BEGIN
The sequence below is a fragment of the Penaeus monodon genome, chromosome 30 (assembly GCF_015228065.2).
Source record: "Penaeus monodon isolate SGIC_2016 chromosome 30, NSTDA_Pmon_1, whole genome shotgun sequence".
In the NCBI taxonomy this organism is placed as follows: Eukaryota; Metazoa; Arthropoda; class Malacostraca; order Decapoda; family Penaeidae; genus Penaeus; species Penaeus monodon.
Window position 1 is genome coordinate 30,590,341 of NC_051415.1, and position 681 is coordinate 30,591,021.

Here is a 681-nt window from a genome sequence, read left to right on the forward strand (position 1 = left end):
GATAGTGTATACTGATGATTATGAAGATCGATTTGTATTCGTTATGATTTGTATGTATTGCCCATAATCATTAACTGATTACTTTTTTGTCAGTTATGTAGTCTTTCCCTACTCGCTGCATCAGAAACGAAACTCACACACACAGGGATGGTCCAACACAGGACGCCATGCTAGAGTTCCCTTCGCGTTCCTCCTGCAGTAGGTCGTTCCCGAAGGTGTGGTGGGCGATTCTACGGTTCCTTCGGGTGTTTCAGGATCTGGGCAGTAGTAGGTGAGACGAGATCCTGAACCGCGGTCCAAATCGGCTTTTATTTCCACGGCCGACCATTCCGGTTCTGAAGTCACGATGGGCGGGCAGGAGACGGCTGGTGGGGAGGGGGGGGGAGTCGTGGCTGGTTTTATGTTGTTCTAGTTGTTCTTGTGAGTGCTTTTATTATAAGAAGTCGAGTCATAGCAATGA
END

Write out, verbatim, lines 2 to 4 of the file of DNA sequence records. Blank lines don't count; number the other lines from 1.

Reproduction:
Source record: "Penaeus monodon isolate SGIC_2016 chromosome 30, NSTDA_Pmon_1, whole genome shotgun sequence".
In the NCBI taxonomy this organism is placed as follows: Eukaryota; Metazoa; Arthropoda; class Malacostraca; order Decapoda; family Penaeidae; genus Penaeus; species Penaeus monodon.
Window position 1 is genome coordinate 30,590,341 of NC_051415.1, and position 681 is coordinate 30,591,021.